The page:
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My DB2 instance created a set of tb* files and every file is 1000M in size.

What are these files? Can I delete them with no problems for my db2 instance? (I'm not db2 expert, and the person who installed DB2 no longer works with me) If I did "file tb1" the result is "data"... :(

Here the directory:

[root@db01 db2inst1]# cd /home/db2inst1/ ; ls -lsha tb*
1001M -rw-------    1 db2inst1 db2iadm1    1000M Nov  8 15:26 tb1
1001M -rw-------    1 db2inst1 db2iadm1    1000M Apr 27 14:06 tb10
1001M -rw-------    1 db2inst1 db2iadm1    1000M Nov  8 15:26 tb11
1001M -rw-------    1 db2inst1 db2iadm1    1000M Nov  8 15:26 tb12
1001M -rw-------    1 db2inst1 db2iadm1    1000M Nov  8 15:26 tb13
1001M -rw-------    1 db2inst1 db2iadm1    1000M Nov  8 15:26 tb14
1001M -rw-------    1 db2inst1 db2iadm1    1000M Nov  8 15:26 tb15
1001M -rw-------    1 db2inst1 db2iadm1    1000M Nov  8 15:26 tb16
1001M -rw-------    1 db2inst1 db2iadm1    1000M Nov  8 15:26 tb17
1001M -rw-------    1 db2inst1 db2iadm1    1000M Nov  8 15:26 tb18
1001M -rw-------    1 db2inst1 db2iadm1    1000M Nov  8 15:26 tb2
1001M -rw-------    1 db2inst1 db2iadm1    1000M Nov  8 15:26 tb3
1001M -rw-------    1 db2inst1 db2iadm1    1000M Nov  8 15:26 tb4
1001M -rw-------    1 db2inst1 db2iadm1    1000M Apr 27 14:06 tb5
1001M -rw-------    1 db2inst1 db2iadm1    1000M Apr 27 14:06 tb6
1001M -rw-------    1 db2inst1 db2iadm1    1000M Nov  8 15:26 tb7
1001M -rw-------    1 db2inst1 db2iadm1    1000M Nov  8 15:26 tb8
1001M -rw-------    1 db2inst1 db2iadm1    1000M Nov  8 15:26 tb9

[root@db01 db2inst1]# file tb10
tb10: data
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Please do not cross post between sites. Ask wherever is is most appropriate or wait for somebody to migrate it to a more appropriate place if it doesn't get answered. serverfault.com/q/265738/40193 –  Caleb May 3 '11 at 12:06

3 Answers 3

Another guess would be log files and not tablespace containers. These files would be created if you specified your database to have 18 primary and secondary log files with a size of 256 4K pages. Although the name and locations of the files are strange. And it also might explain the funny modified dates.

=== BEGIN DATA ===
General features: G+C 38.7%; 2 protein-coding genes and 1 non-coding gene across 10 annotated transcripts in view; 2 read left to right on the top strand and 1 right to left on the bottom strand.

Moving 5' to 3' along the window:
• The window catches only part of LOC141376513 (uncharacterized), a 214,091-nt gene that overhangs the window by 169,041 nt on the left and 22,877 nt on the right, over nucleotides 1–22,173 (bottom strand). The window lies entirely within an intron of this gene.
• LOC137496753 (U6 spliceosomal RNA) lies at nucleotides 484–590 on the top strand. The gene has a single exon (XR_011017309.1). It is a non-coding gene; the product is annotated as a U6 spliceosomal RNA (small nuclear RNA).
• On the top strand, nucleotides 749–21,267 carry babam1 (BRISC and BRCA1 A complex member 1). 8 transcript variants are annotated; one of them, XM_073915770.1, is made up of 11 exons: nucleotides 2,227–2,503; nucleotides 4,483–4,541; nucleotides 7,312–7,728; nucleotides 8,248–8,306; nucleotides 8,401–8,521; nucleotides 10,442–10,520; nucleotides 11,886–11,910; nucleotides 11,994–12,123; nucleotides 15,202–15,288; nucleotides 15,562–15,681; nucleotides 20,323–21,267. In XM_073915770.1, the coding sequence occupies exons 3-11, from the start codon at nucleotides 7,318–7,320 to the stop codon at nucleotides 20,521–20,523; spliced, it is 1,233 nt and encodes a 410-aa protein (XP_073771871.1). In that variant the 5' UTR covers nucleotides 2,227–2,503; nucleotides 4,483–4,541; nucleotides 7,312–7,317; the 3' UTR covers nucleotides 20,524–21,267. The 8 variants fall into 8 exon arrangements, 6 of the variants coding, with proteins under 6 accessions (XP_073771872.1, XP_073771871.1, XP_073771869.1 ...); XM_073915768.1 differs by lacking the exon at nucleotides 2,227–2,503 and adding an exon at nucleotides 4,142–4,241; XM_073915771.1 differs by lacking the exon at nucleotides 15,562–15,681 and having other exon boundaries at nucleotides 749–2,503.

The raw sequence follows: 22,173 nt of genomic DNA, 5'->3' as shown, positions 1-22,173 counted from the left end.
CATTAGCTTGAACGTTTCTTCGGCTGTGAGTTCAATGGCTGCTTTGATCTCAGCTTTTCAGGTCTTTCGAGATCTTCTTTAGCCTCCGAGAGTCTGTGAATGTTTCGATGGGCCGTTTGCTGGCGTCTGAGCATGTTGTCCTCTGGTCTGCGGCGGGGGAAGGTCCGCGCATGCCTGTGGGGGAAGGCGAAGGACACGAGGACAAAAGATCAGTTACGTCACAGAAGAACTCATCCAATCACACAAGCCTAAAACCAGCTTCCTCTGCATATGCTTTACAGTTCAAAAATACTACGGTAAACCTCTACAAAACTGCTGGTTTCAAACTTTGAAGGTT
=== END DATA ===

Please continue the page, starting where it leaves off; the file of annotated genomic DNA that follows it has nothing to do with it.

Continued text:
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There is virtually no chance that those files are DB2 transaction log files. At 1000M each, the log file size would need to be an absurdly large value of 256000 pages, log files are never located in the DB2 instance owner's home path, and they are sequentially named, falling within the range of S0000001.LOG to S9999999.LOG. –  Fred Sobotka May 5 '11 at 21:21

It is definitely possible that these files are tablespace containers for a DB2 database. If this is the case, removing them would be bad (if you care about the database).

The best way to do this would be to log in as the DB2 instance owner (db2inst1), connect to each database that exists in the instance (db2 connect to <db>), and then use the db2pd command t`db2pd -db command to get a listing of all tablespace containers.

A faster (but less safe) way to do this would be to simply execute the following command:

strings tb1 | head -1

If this returns DB2CONT then it's likely that these files are/were files associated with a database.

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I'm pretty sure this is the result of a split -b 1000M largefile t on November 8th, or better yet split -b 1000M -d largefile tb.

Edit The strange part is where parts 5,6,11 are from April 27th. That would probably be your own doing?

You can always run

file tb1

To find out what type of file it has been.

is there a tb0 somewhere?

or

cat tb* | strings | less

will be instrumental too. If you want to reconstruct the original file (assuming all parts are still there) simply

cat tb* > original_reconstructed
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there's not a tb0 file, and I didn't do anything on that file (no touch or other operations)... and the time is the same. I think split for 15GB file wouldn't take only one minute... –  Stefano Sasso May 3 '11 at 10:47
1  
Well timestamps are deceptive. It only requires a touch tb* or any other action with similar effect to affect that. –  sehe May 3 '11 at 11:09

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